Cabinet Office equality drive inspires council initiatives
Authorities look to Whitehall’s ground-breaking Race Disparity Audit to understand and improve local issues
The Cabinet Office's Race Disparity Audit team
One of Britain’s biggest cities has implemented a local version of a ground-breaking Cabinet Office project to better understand its race inequality issues and drive improvement – with others set to follow suit.
Bristol City Council has become the first authority in the country to create its own version of the Race Disparity Audit, first undertaken by the Cabinet Office’s Race Disparity Unit two years ago, and Liverpool City Council has pledged to do the same.
Sir Simon Woolley, the chair of the Race Disparity Unit’s advisory group and Operation Black Vote director, said that the Whitehall audit – implemented in the first months of Theresa May’s term in office as prime minster – had helped to evidence the stark inequalities “people of colour and class” often experienced.
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He said he was delighted that both Bristol was employing the framework and Liverpool was set to do so – and that interest was also coming from Nottingham, Southampton, and the London borough of Lewisham.
Woolley said that the way the RDA brought together government data and analysed it across 176 topics, such as education, healthcare, housing, criminal justice, the economy and infrastructure was a “game changer” for driving change.
“Together we use the audit’s findings to highlight some worrying issues across a range of sectors and geographical regions,” he said.
“Through the data we give a voice to communities who didn’t have one previously, and challenge – at national and local level – government, the public and the private sectors to act on the persistent inequalities that are being suffered.”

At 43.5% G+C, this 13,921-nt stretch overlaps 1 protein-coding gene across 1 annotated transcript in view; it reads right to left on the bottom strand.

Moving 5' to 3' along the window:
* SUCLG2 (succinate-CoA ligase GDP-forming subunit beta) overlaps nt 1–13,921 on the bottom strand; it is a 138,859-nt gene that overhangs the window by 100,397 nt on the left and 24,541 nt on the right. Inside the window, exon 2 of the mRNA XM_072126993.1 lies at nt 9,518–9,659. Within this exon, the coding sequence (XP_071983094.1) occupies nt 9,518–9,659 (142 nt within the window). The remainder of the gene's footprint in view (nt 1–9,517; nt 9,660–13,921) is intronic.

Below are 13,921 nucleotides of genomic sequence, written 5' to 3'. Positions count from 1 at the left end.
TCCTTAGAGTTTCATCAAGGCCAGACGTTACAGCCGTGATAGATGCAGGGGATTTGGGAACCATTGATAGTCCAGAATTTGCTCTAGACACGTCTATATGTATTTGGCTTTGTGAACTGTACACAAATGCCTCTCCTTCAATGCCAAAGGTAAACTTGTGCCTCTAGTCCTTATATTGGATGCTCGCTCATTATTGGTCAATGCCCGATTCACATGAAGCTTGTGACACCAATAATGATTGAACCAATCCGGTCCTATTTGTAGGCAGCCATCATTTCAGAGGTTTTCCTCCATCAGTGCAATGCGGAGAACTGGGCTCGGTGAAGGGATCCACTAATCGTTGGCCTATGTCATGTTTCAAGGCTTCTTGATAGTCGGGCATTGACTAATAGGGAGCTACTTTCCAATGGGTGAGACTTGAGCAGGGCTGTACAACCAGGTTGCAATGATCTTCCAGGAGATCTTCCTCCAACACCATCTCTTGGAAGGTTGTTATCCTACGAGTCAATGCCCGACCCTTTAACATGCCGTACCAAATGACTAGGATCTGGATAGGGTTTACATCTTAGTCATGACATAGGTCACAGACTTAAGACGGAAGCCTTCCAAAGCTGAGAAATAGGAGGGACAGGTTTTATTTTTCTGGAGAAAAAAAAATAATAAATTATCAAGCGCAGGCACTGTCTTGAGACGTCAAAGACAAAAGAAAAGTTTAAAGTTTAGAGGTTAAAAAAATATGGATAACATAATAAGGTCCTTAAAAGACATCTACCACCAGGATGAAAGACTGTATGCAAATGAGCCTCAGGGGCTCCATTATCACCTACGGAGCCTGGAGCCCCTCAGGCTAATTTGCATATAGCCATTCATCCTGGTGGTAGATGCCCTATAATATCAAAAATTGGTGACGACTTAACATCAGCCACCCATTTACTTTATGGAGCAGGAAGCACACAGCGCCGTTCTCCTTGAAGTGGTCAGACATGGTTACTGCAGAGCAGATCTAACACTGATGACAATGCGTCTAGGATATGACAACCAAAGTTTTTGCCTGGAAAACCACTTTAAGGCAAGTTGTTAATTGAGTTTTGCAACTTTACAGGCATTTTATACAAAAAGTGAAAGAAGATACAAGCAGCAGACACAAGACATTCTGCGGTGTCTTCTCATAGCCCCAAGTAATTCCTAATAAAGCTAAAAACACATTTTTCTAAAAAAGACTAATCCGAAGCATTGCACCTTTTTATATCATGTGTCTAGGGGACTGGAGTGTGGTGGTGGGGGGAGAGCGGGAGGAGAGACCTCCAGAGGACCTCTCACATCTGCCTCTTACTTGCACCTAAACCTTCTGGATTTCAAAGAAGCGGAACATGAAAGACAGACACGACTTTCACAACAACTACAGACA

Woolley said that work on school exclusions and the pioneering Race at Work charter were two examples of work to challenge inequalitie as a direct result of the RDA. He noted that while government departments had put the data to good use, the audit had even greater potential for local authorities.
"Local leaders have so much more power and ability to control, deliver and change things for the better,” he said.
"Bristol is one of them. Under the leadership mayor Marvin Rees and his brilliant deputy Asher Craig, an audit has been developed to improve workforce diversity in Bristol’s public services and private businesses.”
Rees said the city’s version of the RDA was able to highlight the “significant inequalities” that ethnic minority communities continue to face, which restricted education and employment opportunities.
“Tackling this is not only the moral thing to do but it makes good economic sense too,” he said. “Unlocking the city’s full potential would bring countless benefits to all, but it can only be done by working together, across sectors, and at all levels.”
Woolley and Rees were speaking at a race equality conference marking Black History Month and the British Civil Rights movement. Wooley's speech can be read here.
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